Here are some things to consider to help determine your own limits and determine how much house can you comfortably buy to avoid future financial distress.
What you should do is draw up a basic housing budget that should account for your monthly mortgage payment, other recurring debts, and a “safety cushion”-type budget.
Here is a more detailed list of things to consider to determine how much house you can comfortably afford through an FHA loan program:
- Take your monthly net pay (what you take home) and see how it stacks up to ALL your monthly expenses.
- When examining monthly expenses focus on non-housing related expenses like gas, car payment, credit card bills, savings accounts contribution, etc.
- Sum up all these monthly expenses and subtract them from your net pay. The amount you get is the amount you can put towards a mortgage payment.
- However, be advised that you should not put that entire amount towards your mortgage payment, and you should still have money left over for emergency funds, for example.
By going through this simple exercise, you will gain a better understanding of how you should approach the matter of the house you can afford with an FHA loan.
Therefore, the question shouldn’t solely be “How much money can I borrow with FHA?”, but also “How much house can I afford through FHA?”.
In this context, your goal should be to have some money left over at the end of each month after making your mortgage payment and other non-housing related expenses.
This little safety cushion can come handy in case of unexpected events like a car repair or a hospital visit, or other such unplanned expenses.
What Other FHA Loan Requirements Are There?
Apart from sufficient income, appropriate DTI and manageable debt, mortgage lenders will take other factors into account to make sure you qualify for an FHA loan.
To this end, your mortgage lender will do a credit history check to see your credit score and whether you have any past events that may disqualify you from getting approved.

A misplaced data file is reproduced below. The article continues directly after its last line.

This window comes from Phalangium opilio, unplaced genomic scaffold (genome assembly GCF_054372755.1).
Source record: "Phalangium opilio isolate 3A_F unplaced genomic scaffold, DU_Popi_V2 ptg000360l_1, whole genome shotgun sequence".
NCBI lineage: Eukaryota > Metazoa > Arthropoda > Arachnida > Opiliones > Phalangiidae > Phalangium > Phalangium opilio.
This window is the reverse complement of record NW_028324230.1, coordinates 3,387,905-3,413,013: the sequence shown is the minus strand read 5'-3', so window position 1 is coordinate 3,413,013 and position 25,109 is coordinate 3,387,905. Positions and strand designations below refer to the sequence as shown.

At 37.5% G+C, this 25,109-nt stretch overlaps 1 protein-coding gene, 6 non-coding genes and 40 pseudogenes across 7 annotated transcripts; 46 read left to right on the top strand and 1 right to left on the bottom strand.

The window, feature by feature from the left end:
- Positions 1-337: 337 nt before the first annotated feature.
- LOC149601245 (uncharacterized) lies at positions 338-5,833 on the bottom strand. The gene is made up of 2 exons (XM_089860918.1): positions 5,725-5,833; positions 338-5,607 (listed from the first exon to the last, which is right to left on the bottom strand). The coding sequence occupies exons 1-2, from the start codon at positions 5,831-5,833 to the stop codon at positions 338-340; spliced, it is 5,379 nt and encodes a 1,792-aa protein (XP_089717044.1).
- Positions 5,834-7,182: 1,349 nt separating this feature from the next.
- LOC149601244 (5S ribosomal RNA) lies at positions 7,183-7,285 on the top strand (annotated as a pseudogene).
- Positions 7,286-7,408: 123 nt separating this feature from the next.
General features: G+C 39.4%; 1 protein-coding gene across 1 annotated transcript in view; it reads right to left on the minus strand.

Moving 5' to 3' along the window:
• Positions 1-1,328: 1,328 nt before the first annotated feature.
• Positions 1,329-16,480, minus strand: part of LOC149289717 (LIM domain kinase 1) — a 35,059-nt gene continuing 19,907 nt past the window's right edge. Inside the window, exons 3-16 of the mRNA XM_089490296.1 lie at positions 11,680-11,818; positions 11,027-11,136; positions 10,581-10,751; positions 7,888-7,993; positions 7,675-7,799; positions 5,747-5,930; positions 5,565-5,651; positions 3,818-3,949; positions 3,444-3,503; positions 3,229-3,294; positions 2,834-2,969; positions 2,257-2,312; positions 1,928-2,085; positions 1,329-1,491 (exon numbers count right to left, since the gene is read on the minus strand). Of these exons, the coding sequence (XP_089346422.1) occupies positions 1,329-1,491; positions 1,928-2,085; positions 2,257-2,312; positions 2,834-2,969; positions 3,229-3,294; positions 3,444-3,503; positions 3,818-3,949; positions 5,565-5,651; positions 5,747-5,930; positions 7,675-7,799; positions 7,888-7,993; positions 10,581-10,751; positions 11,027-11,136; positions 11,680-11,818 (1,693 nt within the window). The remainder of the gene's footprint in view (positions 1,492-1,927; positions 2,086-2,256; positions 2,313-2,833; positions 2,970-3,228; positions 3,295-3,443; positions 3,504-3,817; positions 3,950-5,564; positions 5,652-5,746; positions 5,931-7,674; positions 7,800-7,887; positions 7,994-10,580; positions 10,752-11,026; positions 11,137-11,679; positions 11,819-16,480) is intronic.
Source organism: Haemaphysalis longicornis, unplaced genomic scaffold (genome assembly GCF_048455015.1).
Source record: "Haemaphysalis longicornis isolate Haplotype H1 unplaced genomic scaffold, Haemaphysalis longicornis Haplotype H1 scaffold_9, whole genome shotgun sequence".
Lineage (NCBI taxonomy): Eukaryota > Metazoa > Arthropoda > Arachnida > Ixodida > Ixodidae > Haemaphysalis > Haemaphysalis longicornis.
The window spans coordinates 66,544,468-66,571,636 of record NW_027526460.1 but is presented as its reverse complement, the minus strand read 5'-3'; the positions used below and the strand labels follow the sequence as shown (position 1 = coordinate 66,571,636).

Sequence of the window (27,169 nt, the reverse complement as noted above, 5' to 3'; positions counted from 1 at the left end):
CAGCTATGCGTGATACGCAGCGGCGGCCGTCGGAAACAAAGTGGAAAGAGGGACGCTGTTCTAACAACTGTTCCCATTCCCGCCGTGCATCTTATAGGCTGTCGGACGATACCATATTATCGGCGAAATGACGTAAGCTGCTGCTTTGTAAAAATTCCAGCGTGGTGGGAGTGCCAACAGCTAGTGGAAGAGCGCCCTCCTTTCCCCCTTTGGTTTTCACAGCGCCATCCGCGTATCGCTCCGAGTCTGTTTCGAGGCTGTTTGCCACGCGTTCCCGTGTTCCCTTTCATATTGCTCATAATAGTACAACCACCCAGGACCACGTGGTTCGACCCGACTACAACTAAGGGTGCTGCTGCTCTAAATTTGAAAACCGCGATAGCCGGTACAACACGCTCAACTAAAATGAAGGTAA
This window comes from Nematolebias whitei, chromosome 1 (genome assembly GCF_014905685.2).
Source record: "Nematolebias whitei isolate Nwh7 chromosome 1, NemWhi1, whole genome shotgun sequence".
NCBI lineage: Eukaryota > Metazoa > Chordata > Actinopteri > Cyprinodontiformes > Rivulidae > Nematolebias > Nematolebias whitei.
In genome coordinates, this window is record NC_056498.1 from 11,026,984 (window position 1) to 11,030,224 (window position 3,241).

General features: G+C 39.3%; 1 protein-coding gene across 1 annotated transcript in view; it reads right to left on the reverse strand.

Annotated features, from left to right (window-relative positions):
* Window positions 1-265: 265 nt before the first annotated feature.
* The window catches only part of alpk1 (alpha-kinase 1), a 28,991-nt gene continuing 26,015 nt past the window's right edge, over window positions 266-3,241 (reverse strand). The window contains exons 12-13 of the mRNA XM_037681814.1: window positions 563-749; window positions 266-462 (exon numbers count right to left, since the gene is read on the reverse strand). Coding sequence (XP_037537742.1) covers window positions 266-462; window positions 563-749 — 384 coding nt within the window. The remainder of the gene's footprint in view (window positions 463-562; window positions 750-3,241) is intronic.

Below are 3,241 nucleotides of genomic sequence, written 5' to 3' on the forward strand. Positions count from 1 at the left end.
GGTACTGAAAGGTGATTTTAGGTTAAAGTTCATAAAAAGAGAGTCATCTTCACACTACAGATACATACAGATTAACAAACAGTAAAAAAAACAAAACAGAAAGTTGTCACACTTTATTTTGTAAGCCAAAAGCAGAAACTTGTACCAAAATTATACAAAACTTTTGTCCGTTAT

For example, a bankruptcy filing in the last two years or a foreclosure in the last 3 years might get your FHA loan application denied.
I wrote “might” because there are exceptions to this rule too, and borrowers with a bankruptcy or foreclosure in their credit history can still get approved after the compulsory waiting period or even before if there are extenuating circumstances.
Besides your credit score, which should not be below 580, but it should preferably be higher (around 620 ideally), another important factor is the down payment. Mortgage lenders require at least 3.5% down payment.
Therefore, as a borrower you must meet:
- The credit score requirements of the lender;
- Income and steady employment related requirements;
- The down payment requirements of the lender;
- The debt-to-income ratio requirements of the lender;
- Borrowers must pay monthly insurance premium (be advised that the annual MIP is payable for the entire loan term if you’re putting a down payment lower than 10%);
- Borrowers must use the property financed with an FHA loan as their primary residence.
The FHA mortgage lender must document that the borrower meets all these requirements and order a home appraisal, which comes with its own set of requirements as per the HUD guidelines.
While loans in the FHA program are easier to qualify for, they do have their own set of requirements that borrowers must comply with in order to get approved for a loan.
To get back to the main question in this article, “How much can you borrow with FHA loan?”, the answer lies in the factors lenders focus on when determining whether you qualify for an FHA loan (e.g. income, DTI, etc.).
To get a numbers-based answer to this question, I encourage you to use your mortgage lender’s online FHA loan calculator, which gives you a detailed walk-through of the monthly mortgage payment and other costs (e.g. mortgage insurance premium) that you should know about.
Financing a home is a huge financial decision that should not be taken lightly. You should also remember that just because you qualify for the maximum FHA loan amount, you shouldn’t necessarily aim for that ceiling, at least not without breaking down the numbers of what that means for you in the long run.
I hope you have found this article useful and you now have a better understanding of how you should approach the “how much”-type questions when it comes to FHA loans.